377971 Optimal Placement of Imperfect Detectors in the Design of Mitigation Systems: A Non-Uniform Unavailability P-Median Formulation

Tuesday, November 18, 2014: 10:15 AM
406 - 407 (Hilton Atlanta)
Alberto Benavides-Serrano1,2, M Sam Mannan1,2 and Carl Laird3, (1)Artie McFerrin Department of Chemical Engineering, Texas A&M University, College Station, TX, (2)Mary Kay O'Connor Process Safety Center, Texas A&M University, College Station, TX, (3)School of Chemical Engineering, Purdue University, West Lafayette, IN

Mitigation systems are designed to act as the last layer of protection against health, personnel, and environmental hazards. Several of these mitigation systems rely on properly placed detectors to efficiently acknowledge the hazards before issuing executive actions.  One such example is the placement of gas detectors within chemical process facilities to provide rapid detection of flammable or toxic gas releases. Most strategies in use for design of mitigation systems like this are based on qualitative or semi-quantitative approaches rather than in the rigorous quantitative consideration of the hazardous scenarios. To address this gap, while considering the inherent uncertainty associated with mitigation systems, the use of a stochastic programming formulation (SP) equivalent to the P-median Problem (PMP) was proposed and validated in the mitigation of contamination scenarios within water distribution systems.  This formulation has also been validated for optimal design of other types of mitigation systems. The use of an extended version of formulation SP resulted in an order of magnitude improvement in the performance of gas detection systems when compared to some of the prescriptive detector placement approaches used in the industry. These validation and comparison studies were performed using real sets of CFD generated data provided by GexCon. The data corresponds to FLACS dispersion simulations including the full geometric features of an offshore facility and capturing the uncertainty in the leak characteristics.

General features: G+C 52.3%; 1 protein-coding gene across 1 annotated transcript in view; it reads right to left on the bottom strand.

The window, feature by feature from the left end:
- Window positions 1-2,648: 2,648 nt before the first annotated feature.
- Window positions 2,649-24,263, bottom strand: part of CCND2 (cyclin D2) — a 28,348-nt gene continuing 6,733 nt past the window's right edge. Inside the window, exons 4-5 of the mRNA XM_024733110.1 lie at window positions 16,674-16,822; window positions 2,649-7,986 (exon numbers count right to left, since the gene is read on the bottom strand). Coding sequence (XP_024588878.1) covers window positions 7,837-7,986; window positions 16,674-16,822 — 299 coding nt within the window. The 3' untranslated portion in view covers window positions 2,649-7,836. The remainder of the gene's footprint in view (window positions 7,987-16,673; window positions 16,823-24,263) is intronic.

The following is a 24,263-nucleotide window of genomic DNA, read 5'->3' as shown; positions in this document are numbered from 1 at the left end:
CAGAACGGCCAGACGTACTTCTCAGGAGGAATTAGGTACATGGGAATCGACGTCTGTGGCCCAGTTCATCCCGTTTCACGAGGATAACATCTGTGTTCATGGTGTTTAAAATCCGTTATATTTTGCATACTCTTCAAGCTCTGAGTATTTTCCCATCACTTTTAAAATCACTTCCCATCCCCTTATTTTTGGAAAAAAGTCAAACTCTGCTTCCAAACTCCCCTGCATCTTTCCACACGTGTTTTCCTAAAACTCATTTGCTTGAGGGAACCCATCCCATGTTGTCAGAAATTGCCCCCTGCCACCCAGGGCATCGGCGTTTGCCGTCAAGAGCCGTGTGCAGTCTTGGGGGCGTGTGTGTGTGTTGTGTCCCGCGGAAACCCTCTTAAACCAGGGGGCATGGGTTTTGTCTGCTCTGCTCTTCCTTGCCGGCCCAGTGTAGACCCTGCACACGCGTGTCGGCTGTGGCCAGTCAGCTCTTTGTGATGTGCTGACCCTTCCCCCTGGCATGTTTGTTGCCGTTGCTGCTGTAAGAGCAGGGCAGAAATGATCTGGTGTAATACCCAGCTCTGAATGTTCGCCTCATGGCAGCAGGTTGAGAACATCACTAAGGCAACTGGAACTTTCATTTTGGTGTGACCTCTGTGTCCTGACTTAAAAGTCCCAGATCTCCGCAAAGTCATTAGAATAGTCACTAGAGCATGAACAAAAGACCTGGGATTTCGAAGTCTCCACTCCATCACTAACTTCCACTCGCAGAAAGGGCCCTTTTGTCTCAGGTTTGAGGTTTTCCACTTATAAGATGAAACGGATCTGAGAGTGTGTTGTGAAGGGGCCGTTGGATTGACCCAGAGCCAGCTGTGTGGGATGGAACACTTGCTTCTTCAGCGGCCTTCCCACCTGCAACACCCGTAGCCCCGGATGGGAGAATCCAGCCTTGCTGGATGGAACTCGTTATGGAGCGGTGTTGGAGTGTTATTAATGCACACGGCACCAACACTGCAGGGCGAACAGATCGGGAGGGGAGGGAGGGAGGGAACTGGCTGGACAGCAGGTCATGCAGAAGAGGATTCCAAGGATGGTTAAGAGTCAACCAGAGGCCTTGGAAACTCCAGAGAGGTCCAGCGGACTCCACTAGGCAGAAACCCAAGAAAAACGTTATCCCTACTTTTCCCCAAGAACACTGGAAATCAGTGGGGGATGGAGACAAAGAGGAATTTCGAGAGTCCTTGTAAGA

Previous work by the authors extended formulation SP into formulation SPU to allow the consideration of imperfect detection (detector unavailability). Unavailability represents the probability of a false negative, i.e., the probability that the detector will not be able to perform its intended function when required. Detector unavailability impacts the system performance, and explicit consideration of detector unavailability affects the optimal placement of detectors. Moreover, neglecting detector unavailability when optimizing the layout will result in a significant deterioration of the mitigation system effectiveness in realistic situations. Formulation SPU assumes that all the detectors have a uniform unavailability, that is, an identical unavailability is assumed for all detectors. In this work, we present formulation SPq, an extended version of formulation SPU that relaxes this assumption allowing for non-uniform detector unavailabilities. This leads to a mixed-integer nonlinear programming formulation due to the need to model products of non-uniform detector unavailabilities. However, formulation SPq explicitly considers individual detection levels, allowing the modeler to specify the number of detection levels, dramatically reduce the computational complexity of the problem. Furthermore, the effect of truncating the number of detection levels for the real gas detector mitigation system problem was analyzed. Based on this analysis, a quadratic formulation that provides a good compromise between accuracy and complexity is presented. Three solution strategies were proposed for this quadratic problem: SPq-Q, SPq-L1, and SPq-L2. The quadratic formulation performance was tested on the same real sets of CFD generated data. From a solution quality perspective, the proposed quadratic formulation outperforms previously proposed approximate solution strategies in the literature.

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See more of this Session: Design and Operations Under Uncertainty II
See more of this Group/Topical: Computing and Systems Technology Division